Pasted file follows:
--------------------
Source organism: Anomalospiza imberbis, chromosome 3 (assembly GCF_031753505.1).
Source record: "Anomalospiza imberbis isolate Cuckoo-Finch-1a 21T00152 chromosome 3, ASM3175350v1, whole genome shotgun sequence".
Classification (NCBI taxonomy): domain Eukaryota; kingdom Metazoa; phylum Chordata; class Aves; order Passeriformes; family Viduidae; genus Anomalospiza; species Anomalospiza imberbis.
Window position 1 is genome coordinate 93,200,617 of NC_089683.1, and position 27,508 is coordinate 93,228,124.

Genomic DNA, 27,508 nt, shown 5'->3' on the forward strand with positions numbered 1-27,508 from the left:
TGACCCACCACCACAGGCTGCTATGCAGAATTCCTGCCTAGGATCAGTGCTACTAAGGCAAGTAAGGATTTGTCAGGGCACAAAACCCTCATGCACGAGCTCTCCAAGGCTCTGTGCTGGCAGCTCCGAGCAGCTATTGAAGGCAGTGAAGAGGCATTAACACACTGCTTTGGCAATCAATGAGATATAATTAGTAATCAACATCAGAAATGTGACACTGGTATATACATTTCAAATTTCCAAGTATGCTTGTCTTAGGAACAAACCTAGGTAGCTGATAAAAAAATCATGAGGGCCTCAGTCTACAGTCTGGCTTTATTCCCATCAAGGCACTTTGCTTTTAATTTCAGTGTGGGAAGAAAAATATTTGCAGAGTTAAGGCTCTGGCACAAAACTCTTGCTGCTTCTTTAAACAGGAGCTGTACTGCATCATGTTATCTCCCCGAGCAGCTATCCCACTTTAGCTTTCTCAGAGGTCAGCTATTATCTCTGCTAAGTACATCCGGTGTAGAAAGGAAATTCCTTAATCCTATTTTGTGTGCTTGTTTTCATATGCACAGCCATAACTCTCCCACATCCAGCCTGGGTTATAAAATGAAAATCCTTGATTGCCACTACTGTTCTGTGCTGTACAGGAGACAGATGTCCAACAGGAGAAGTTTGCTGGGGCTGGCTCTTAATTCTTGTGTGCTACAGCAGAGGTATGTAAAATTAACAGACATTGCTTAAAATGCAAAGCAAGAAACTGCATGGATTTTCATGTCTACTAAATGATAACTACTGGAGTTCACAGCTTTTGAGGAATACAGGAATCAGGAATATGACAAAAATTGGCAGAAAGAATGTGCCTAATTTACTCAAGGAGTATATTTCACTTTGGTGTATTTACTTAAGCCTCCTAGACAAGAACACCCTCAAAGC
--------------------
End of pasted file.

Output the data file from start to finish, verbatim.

Source organism: Anomalospiza imberbis, chromosome 3 (assembly GCF_031753505.1).
Source record: "Anomalospiza imberbis isolate Cuckoo-Finch-1a 21T00152 chromosome 3, ASM3175350v1, whole genome shotgun sequence".
Classification (NCBI taxonomy): domain Eukaryota; kingdom Metazoa; phylum Chordata; class Aves; order Passeriformes; family Viduidae; genus Anomalospiza; species Anomalospiza imberbis.
Window position 1 is genome coordinate 93,200,617 of NC_089683.1, and position 27,508 is coordinate 93,228,124.

Genomic DNA, 27,508 nt, shown 5'->3' on the forward strand with positions numbered 1-27,508 from the left:
TGACCCACCACCACAGGCTGCTATGCAGAATTCCTGCCTAGGATCAGTGCTACTAAGGCAAGTAAGGATTTGTCAGGGCACAAAACCCTCATGCACGAGCTCTCCAAGGCTCTGTGCTGGCAGCTCCGAGCAGCTATTGAAGGCAGTGAAGAGGCATTAACACACTGCTTTGGCAATCAATGAGATATAATTAGTAATCAACATCAGAAATGTGACACTGGTATATACATTTCAAATTTCCAAGTATGCTTGTCTTAGGAACAAACCTAGGTAGCTGATAAAAAAATCATGAGGGCCTCAGTCTACAGTCTGGCTTTATTCCCATCAAGGCACTTTGCTTTTAATTTCAGTGTGGGAAGAAAAATATTTGCAGAGTTAAGGCTCTGGCACAAAACTCTTGCTGCTTCTTTAAACAGGAGCTGTACTGCATCATGTTATCTCCCCGAGCAGCTATCCCACTTTAGCTTTCTCAGAGGTCAGCTATTATCTCTGCTAAGTACATCCGGTGTAGAAAGGAAATTCCTTAATCCTATTTTGTGTGCTTGTTTTCATATGCACAGCCATAACTCTCCCACATCCAGCCTGGGTTATAAAATGAAAATCCTTGATTGCCACTACTGTTCTGTGCTGTACAGGAGACAGATGTCCAACAGGAGAAGTTTGCTGGGGCTGGCTCTTAATTCTTGTGTGCTACAGCAGAGGTATGTAAAATTAACAGACATTGCTTAAAATGCAAAGCAAGAAACTGCATGGATTTTCATGTCTACTAAATGATAACTACTGGAGTTCACAGCTTTTGAGGAATACAGGAATCAGGAATATGACAAAAATTGGCAGAAAGAATGTGCCTAATTTACTCAAGGAGTATATTTCACTTTGGTGTATTTACTTAAGCCTCCTAGACAAGAACACCCTCAAAGC